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Defining and Standardizing the Holography Media Production Workflow

February 7, 2022

In the Jan/Feb issue of The SMPTE Motion Imaging Journal,  Aaron Demolder presents his technical paper, “Toward the Standardization of High-Quality Computer-Generated Holography Media Production Workflow.” Demolder, a digital media engineering doctoral candidate at the Center for Digital Entertainment at the UK’s Bournemouth University, focuses on better incorporating emerging technology into art-driven pipelines. In this article, he examines the prospects for computer-generated holography (CGH) in television and cinema applications, proposing a suitable workflow for high-quality hologram delivery that allows it to integrate with existing methods of content production while delivering a rich holographic display experience.

A CGH display uses the interference of coherent light (such a lasers) to form 3D virtual imagery by shaping the wavefront of light using devices called spatial light modulators (SLMs) that can modulate the intensity and phase of the light beam. The engineered wavefronts of light diffract and propagate through space, forming a 3D image representing the original scene with the expected depth cues such as accommodation and parallax preserved. These are computational displays, meaning that the pixels worked on throughout the production process are not displayed directly on the final display device, but instead are encoded into an interference pattern (the most practical being image/layer-based holography) for display. As this type of display technology matures, applications such as augmented/virtual reality, heads up displays, and large screen display devices (discussed in this paper) will become practical.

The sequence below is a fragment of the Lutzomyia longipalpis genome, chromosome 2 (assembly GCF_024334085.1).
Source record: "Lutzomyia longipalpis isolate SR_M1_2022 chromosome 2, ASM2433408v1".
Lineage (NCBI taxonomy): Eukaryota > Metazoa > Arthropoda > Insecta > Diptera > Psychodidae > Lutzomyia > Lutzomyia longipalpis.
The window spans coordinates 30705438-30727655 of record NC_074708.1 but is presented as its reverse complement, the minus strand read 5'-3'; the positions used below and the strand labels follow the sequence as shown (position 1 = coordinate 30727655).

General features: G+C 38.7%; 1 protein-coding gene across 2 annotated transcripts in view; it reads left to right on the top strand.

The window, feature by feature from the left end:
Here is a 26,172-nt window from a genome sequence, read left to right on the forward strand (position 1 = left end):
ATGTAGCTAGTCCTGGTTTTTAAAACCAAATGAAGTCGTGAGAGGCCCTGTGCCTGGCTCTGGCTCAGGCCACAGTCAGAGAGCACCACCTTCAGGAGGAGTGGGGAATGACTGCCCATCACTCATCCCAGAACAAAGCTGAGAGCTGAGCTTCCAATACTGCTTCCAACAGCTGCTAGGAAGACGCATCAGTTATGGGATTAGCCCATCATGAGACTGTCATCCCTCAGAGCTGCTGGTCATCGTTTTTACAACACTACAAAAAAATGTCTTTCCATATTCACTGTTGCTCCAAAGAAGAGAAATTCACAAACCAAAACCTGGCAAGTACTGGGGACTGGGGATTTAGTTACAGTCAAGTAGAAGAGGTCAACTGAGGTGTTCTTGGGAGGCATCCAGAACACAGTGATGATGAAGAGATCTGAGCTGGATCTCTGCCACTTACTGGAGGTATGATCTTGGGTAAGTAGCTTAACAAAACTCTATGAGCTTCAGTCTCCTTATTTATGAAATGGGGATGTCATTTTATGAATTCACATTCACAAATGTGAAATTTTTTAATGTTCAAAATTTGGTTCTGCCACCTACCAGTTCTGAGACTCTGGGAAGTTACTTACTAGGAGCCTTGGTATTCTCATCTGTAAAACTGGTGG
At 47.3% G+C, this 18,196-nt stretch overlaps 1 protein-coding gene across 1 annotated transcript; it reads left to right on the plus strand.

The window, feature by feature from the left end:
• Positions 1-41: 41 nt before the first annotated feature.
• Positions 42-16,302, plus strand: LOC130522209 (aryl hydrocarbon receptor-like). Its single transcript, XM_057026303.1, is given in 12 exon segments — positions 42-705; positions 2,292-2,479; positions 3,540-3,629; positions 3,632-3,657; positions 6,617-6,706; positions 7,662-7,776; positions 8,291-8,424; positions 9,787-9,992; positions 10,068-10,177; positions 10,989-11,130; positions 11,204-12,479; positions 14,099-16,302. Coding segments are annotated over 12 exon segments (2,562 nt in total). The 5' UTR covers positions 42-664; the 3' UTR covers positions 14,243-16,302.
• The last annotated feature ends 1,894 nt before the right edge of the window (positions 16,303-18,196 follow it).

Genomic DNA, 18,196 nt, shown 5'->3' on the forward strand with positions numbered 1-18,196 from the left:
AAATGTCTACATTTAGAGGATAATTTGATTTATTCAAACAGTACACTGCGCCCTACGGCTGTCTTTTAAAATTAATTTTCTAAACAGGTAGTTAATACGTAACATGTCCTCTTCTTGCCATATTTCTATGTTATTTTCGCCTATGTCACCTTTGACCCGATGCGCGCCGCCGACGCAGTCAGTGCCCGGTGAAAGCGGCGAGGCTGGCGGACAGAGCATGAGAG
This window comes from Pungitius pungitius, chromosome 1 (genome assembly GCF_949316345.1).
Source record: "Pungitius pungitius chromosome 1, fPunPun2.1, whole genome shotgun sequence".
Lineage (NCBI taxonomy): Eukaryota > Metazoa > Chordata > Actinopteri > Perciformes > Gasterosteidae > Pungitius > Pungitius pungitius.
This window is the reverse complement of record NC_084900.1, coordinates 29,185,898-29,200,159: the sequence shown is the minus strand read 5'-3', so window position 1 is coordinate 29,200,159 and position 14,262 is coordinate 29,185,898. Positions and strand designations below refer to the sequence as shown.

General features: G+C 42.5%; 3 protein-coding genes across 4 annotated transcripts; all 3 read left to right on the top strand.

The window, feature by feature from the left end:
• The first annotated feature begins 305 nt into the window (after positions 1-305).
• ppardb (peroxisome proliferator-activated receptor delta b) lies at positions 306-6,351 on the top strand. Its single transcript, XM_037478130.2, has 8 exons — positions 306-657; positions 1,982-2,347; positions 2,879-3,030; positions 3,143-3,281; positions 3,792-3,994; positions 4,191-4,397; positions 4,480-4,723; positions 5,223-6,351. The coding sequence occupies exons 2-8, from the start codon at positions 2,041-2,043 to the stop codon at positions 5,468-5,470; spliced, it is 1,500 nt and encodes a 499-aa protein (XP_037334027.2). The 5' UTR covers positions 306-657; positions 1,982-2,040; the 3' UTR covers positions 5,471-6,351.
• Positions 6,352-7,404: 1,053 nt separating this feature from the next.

There is currently no established practical workflow for delivering the required data to the hologram generation software, ensuring sufficient metadata for both standard dynamic range (SDR) and high-dynamic range (HDR) content, as well as the bit depth required for the high luminance of the laser and accurate color handing for any number of input color spaces. This significantly greater amount of data generated in the visual effects process for the most immersive experience would require 3D data representation, HDR specifications, and color specifications.

In the current 2D display, pixels contain information about the red, green, and blue channels, while for 3D holographic display, multiple color and depth values are required for each pixel as well. High-dynamic range in holographic display can achieved with a combination of bright laser illumination, a spatial light modulator that can replicate the diffraction pattern provided by the algorithm, an effective algorithm that provides sufficient black levels for a higher contrast ratio, and high bit-depth input image data. An accurate holographic color handling system also requires preserving creative intent by respecting existing spaces for content, enabling support for the Academy Color Encoding System (ACES), and providing display-referred space support for content made specifically with monochromatic laser primaries in mind.

In his paper, Demolder compares the workflow of a typical current content creation production workflow with that required to generate holograms. He also proposes a high-quality hologram delivery format -- combining a fully featured EXR (a high dynamic range image file format) container, full scene-referred workflow, luminance and color metadata, and a hologram algorithm standard – all packaged as per the Interoperable Master Format (IMF) framework, the SMPTE standard providing a single interchangeable master file format and structure for creating a true file-based final master.

For a deeper dive into the challenges of defining a complete workflow for the fast-developing field of holographic media production, read the complete article in The SMPTE Motion Imaging Journal.

Tag(s): Featured , HDR , CCD , News

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